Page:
The “new” official target represents a 100% increase of what China aimed at so far by the end of 2015, which coincides with the ongoing 12th Five-Year-Plan (2011-2015). As of today, China’s long-term target stipulated in official documentations, i.e. 50 GW by 2020 remains unchanged, although in discussions with governmental representatives a 100 GW target by 2020 is considered. Given the new target of 70 GW by 2017, AECEA is of the opinion that by the end of 2020 China could hold a total of 130-150 GW installed solar PV power generation capacity. However, taking into account the country’s pressing need for clean power generation capacities and China’s Electricity Council recent announcement that possibly by 2030 no further coal fired power plant will be constructed; an impressive 200 GW by 2020 doesn’t appear to be too unrealistic.


China encourages the society to invest in 30 distributed solar PV projects

Mid May, China’s National Development and Reform Commission (NDRC) published an official document outlining in total 80 energy, information, and infrastructure projects explicitly encouraging the “society” to invest in. [Note: the word “society” is being taken to mean “private investors which includes both domestic and foreign”.] The 80 projects cover solar, hydro, and wind power, oil and gas pipelines, railway and subway lines.

Responsible for US$3 trillion of outstanding debts as of June last year, related investments made by state-owned companies and provincial and city governments, have been criticised by analysts for being largely inefficient. Therefore, allowing more private investment in China's centrally planned economy is an important part of the government's plans to reduce it own intervention and let market forces play a bigger role. The 80 projects are seen as parts of reforms to open and increase privatisation in previously monopolised infrastructure sectors. The official statement suggests a further opening of the energy and infrastructure sector in the future.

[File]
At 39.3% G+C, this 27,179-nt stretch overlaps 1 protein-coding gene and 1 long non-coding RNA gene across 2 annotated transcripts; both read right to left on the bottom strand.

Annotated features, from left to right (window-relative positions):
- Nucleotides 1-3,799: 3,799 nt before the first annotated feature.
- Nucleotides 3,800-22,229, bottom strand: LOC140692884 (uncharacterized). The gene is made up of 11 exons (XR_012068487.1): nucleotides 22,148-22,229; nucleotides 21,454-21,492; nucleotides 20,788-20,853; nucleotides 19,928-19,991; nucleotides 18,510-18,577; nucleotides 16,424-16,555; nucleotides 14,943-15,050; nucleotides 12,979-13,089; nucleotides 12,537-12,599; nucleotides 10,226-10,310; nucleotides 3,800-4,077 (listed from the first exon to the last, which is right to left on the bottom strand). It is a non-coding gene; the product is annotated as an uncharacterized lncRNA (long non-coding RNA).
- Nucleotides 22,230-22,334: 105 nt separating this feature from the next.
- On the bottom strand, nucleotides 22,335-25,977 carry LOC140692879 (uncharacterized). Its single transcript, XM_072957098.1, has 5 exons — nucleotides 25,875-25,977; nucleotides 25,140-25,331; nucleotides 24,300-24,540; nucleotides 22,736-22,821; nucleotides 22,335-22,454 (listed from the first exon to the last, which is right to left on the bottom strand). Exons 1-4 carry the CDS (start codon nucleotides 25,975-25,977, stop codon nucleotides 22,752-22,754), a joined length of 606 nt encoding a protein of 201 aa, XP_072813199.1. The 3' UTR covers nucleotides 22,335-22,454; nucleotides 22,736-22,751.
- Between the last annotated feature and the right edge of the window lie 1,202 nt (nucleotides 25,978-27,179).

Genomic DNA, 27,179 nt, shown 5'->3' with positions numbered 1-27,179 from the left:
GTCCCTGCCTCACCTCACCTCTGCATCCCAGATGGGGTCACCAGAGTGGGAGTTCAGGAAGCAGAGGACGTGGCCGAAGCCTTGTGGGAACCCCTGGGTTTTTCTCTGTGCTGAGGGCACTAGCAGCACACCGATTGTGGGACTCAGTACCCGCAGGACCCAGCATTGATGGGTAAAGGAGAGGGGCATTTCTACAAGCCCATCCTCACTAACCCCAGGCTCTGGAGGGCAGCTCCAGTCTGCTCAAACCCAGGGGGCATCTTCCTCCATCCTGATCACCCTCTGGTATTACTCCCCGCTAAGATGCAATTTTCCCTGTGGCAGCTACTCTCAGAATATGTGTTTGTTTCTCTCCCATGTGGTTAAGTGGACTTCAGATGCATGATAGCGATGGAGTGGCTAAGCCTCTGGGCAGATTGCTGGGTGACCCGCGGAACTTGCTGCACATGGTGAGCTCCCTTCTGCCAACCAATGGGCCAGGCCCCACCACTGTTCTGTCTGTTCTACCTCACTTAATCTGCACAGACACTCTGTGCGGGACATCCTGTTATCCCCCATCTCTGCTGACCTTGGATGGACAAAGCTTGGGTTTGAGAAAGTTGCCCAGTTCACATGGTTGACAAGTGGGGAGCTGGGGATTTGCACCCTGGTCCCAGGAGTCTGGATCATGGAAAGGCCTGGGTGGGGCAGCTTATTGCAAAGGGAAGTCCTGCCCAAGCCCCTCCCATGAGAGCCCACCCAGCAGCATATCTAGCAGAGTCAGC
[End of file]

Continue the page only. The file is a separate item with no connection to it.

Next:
China is attempting to move its PV market from primarily utility-scale PV in Northwestern China to primarily distributed PV in densely populated areas in the East, North and South.







Proportion of distributed solar PV projects reflects growing importance on China’s energy agenda and political pressure as well

Interestingly, out of 80 projects, more than half are energy-related and a staggering 30 projects are so-called “distributed solar PV project demonstration zones”. The investments shall be used for both construction as well asoperation and could be done in the form of Joint Ventures, wholly owned entities, or franchise. The significant proportion of distributed solar PV projects reflects not only their growing importance on China’s energy agenda, but as well the political pressure to seek near-term solutions for the myriad of constraints faced by investors aiming at developing such projects. Given the fact that the central government is clearly favouring distributed solar PV, however the lack of domestic experience, e.g. the Golden Sun program was based on a different business model compared to today, whereas today such projects are subject to a FIT and therefore have to achieve the maximum possible in terms of generated kWh, in order to achieve a certain IRR.

AECEA argues that all 30 distributed solar PV projects combined in comparison to subway line No: 16 in Beijing which is open for the “society” too, undoubtedly requires significantly less investment. Therefore, AECEA is of the opinion that the governments intentions to offer 30 distributed solar PV projects is not necessarily a lack of funding, but rather the governments immediate need to learn how e.g. foreign companies finance, plan, design, construct, operate and maintain such projects, given their multiple years of experience compared to their domestic peers. Given the high-level of political attention to all 80 projects, it is fair to assume that it is in the interest of the government to provide relatively “risk free or safe bet” projects for both domestic and foreign companies.